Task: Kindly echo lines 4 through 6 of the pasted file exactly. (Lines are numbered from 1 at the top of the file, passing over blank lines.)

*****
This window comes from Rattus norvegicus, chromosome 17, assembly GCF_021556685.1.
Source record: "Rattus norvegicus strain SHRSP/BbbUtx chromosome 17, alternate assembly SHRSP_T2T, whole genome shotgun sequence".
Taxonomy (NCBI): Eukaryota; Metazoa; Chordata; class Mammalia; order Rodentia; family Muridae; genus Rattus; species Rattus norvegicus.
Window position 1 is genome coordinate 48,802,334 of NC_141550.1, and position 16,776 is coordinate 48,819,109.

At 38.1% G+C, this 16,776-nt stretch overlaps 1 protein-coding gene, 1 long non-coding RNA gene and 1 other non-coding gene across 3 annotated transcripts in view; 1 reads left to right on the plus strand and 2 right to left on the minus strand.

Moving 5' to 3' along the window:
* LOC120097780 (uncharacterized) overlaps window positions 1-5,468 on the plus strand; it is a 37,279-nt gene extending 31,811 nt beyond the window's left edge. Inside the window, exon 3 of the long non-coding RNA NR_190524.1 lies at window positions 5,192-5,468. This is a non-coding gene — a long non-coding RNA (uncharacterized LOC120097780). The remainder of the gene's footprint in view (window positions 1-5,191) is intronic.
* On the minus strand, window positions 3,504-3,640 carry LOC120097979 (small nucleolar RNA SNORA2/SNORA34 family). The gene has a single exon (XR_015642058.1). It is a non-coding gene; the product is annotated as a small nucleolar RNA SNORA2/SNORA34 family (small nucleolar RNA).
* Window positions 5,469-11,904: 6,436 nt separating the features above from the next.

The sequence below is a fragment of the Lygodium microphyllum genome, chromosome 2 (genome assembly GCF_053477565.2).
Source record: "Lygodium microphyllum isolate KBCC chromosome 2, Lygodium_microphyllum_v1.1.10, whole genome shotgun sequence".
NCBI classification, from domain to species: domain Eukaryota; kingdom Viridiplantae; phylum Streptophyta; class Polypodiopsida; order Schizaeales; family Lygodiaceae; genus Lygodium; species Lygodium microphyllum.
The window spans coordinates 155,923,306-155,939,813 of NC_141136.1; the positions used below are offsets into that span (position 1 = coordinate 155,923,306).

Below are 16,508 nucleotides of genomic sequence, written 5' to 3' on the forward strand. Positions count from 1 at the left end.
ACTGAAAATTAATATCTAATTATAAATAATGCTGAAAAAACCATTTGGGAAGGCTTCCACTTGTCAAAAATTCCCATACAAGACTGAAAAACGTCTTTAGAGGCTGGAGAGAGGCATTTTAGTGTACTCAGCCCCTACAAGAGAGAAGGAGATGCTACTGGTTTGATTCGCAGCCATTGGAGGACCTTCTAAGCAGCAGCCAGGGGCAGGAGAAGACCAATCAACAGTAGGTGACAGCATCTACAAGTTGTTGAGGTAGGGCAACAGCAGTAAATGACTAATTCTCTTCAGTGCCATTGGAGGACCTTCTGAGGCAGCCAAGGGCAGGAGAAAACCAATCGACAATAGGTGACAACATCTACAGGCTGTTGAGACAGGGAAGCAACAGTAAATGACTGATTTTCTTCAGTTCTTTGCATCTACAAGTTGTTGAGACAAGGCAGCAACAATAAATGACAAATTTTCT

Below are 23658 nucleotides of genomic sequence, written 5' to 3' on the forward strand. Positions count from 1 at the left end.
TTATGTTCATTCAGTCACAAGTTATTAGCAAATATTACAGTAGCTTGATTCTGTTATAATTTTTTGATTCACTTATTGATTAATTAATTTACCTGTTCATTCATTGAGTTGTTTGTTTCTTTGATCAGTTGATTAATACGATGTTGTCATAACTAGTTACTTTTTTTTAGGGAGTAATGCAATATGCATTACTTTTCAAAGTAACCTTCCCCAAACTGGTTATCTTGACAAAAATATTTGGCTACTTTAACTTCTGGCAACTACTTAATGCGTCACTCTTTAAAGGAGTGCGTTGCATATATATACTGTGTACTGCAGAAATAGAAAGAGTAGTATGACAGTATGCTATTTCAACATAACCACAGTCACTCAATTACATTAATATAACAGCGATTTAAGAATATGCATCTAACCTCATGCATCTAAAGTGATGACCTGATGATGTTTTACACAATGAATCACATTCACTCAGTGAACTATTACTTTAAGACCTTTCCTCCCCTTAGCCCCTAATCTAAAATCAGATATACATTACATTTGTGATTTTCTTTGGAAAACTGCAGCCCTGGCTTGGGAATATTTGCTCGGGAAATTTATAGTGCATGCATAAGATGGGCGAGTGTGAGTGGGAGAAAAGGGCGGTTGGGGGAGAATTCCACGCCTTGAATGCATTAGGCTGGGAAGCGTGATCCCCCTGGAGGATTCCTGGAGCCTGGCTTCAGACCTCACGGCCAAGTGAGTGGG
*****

Window position 1 is genome coordinate 48,802,334 of NC_141550.1, and position 16,776 is coordinate 48,819,109.

At 38.1% G+C, this 16,776-nt stretch overlaps 1 protein-coding gene, 1 long non-coding RNA gene and 1 other non-coding gene across 3 annotated transcripts in view; 1 reads left to right on the plus strand and 2 right to left on the minus strand.

Moving 5' to 3' along the window: